By Norm Dixon
The results of the twice-delayed KwaZulu-Natal local government elections, held on June 26, were a blow to the Inkatha Freedom Party and its leader, Chief Mangosuthu Gatsha Buthelezi. While the IFP won the largest share of the vote and easily won control of the province's rural councils, it was soundly defeated by the African National Congress in the economically and politically decisive urban areas.
As expected, the IFP triumphed in rural backwaters, scoring 71% of the vote. Pro-Inkatha chiefs dominate these tradition-bound areas with a mixture of patronage and repression. Sixty per cent of KwaZulu-Natal's 3.5 million registered voters live in rural areas. Despite this, the IFP's province-wide support dropped 6% from 1994, to 44.5%. The ANC's total vote improved by 1% to 33%.
The IFP, confident that it had the countryside secured, engaged Margaret Thatcher's campaign advisers to boost its support in the cities but instead lost urban votes. The ANC won approximately 57% of the urban vote, compared to the IFP's 7% and the National Party's 23%. Many white voters swung back to the National and Democratic parties after flirting with the IFP in 1994 (the NP lifted its vote from 11.2% to 12.7% while the DP scored 3.2%).
The ANC won big majorities in the Durban-Pietermaritzburg corridor, KwaZulu-Natal's industrial heartland, as well as every significant town. The ANC won the vital Durban Metro council with almost 50% of its 1.5 million voters, up from 41% in 1994. Durban has a budget of 4.6 billion rand (A$1.1 billion), more than the combined budgets of all the province's other councils.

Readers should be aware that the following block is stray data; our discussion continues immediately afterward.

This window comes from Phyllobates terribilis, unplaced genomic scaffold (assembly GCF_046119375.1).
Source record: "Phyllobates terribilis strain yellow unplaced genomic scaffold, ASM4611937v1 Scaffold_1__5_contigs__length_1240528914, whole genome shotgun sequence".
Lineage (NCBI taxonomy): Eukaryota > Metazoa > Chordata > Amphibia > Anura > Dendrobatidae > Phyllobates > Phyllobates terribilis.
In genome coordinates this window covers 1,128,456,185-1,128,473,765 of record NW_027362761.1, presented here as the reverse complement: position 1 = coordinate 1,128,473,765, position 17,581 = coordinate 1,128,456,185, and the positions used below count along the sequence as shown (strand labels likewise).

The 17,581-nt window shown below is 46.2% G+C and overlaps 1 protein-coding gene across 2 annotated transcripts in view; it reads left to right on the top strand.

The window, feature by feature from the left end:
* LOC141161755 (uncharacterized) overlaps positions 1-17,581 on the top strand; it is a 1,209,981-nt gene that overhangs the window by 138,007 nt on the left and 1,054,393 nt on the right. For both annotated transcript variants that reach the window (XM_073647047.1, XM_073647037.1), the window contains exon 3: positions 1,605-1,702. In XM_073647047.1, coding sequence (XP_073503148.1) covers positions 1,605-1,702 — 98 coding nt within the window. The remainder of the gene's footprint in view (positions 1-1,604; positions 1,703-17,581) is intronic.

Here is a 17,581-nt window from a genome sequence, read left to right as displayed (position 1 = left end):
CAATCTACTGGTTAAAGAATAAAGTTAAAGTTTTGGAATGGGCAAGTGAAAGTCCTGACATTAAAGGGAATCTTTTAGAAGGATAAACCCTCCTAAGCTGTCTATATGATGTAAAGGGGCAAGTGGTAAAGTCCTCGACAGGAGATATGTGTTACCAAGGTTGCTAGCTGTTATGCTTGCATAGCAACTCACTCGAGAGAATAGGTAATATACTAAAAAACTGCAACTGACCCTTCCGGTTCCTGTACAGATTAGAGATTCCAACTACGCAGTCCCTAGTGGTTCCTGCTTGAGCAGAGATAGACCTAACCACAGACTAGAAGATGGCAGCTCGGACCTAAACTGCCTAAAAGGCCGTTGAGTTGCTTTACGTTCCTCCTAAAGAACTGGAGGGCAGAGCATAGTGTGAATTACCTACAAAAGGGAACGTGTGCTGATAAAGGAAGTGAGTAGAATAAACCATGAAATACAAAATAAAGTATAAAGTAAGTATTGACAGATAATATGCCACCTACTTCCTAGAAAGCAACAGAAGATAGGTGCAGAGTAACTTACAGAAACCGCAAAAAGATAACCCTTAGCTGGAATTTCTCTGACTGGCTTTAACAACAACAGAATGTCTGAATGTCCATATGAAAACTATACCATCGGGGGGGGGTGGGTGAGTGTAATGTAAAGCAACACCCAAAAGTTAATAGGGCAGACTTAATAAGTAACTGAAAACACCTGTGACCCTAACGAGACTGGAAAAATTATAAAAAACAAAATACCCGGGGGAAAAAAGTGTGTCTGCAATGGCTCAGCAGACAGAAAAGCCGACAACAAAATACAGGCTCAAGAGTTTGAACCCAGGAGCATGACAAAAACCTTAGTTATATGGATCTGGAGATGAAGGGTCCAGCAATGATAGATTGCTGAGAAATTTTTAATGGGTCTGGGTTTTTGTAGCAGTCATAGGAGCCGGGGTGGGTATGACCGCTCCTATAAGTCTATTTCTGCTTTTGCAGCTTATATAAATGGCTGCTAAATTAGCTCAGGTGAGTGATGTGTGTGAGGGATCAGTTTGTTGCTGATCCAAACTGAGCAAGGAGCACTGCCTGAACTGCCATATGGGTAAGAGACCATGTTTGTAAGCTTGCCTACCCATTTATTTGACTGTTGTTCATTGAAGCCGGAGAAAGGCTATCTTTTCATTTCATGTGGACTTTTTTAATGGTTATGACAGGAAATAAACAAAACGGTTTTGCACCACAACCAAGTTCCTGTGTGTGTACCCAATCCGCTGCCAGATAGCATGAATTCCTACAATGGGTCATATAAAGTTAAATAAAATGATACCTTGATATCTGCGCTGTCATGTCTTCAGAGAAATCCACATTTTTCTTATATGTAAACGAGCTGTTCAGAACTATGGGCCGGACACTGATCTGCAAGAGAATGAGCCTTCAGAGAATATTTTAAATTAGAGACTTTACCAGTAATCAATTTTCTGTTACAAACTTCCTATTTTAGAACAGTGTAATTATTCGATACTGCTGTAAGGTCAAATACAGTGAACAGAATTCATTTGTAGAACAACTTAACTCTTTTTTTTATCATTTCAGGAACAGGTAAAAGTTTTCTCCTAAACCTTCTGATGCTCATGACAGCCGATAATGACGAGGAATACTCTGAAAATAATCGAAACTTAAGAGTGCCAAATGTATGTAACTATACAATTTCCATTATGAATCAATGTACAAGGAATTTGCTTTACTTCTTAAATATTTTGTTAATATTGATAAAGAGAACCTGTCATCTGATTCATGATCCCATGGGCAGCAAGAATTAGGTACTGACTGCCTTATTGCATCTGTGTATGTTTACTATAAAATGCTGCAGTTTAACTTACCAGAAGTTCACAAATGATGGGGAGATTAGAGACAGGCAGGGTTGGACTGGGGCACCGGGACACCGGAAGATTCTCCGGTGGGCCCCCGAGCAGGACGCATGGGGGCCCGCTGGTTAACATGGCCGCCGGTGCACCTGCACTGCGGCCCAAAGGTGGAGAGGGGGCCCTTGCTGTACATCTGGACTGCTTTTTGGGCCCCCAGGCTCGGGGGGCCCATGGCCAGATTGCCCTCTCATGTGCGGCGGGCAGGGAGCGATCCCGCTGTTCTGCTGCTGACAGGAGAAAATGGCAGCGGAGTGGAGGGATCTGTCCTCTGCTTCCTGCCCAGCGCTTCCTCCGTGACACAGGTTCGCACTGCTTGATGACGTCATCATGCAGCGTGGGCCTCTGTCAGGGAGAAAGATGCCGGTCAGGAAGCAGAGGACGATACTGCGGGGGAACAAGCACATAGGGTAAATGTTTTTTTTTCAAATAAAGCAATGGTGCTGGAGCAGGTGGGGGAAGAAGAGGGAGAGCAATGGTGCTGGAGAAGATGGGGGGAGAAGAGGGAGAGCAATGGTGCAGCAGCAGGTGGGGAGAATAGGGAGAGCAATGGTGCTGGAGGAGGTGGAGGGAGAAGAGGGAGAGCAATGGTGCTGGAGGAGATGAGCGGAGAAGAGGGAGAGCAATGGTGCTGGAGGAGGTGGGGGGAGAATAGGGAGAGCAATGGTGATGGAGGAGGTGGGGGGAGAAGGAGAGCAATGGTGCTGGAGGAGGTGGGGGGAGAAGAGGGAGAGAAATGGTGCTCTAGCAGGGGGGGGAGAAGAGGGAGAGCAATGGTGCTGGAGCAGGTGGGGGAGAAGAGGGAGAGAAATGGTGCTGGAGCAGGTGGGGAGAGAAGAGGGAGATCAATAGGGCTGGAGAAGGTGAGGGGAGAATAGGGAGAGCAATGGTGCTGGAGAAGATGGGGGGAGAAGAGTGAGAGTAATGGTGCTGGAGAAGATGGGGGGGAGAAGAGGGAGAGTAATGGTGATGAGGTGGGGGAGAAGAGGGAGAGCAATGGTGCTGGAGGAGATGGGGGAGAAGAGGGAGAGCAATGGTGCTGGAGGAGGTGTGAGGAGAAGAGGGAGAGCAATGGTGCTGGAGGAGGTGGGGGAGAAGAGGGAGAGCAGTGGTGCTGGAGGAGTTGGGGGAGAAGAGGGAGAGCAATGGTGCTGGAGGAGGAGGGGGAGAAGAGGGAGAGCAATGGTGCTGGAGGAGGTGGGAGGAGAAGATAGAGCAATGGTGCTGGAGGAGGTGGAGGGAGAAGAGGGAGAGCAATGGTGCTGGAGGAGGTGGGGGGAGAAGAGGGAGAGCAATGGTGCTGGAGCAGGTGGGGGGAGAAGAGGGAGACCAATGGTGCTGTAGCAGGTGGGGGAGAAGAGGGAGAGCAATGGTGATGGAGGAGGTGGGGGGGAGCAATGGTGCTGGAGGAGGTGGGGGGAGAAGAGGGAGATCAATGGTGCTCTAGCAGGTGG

In Pietermaritzburg, the provincial capital, the ANC with around 66% of the vote won 40 seats, followed by the NP with 12 seats, the DP six and the IFP just one. In the north, the ANC won control of IFP bastions Ladysmith and Newcastle, home of the IFP provincial premier.
The most remarkable failure must be that of the Pan Africanist Congress, whose 1994 vote of 0.7% plummeted to 0.14%. It failed to win a single seat anywhere in the province or score a single rural vote.
Inkatha's rural warlords for many years have met any opposition with violence and intimidation, making free and fair elections impossible. The ANC's rural prospects were further reduced by arrangements which reserved 20% of regional council seats for the overwhelmingly pro-Inkatha amakhosi (chiefs). With another 10% of seats reserved for existing "rate-payers" — mainly conservative white farmers — the ANC had to win over 70% of elected seats to gain a majority.
The overall results add weight to charges that the IFP's 1994 provincial election victory was boosted through widespread violence, intimidation and vote rigging. Although violence escalated following the 1994 vote, the month before the poll and the voting days were largely peaceful after the IFP and ANC provincial leaderships agreed to minimise conflict. More than 30,000 police and soldiers were deployed. At least 14 candidates, mostly ANC, were among the 200 people killed during the election campaign.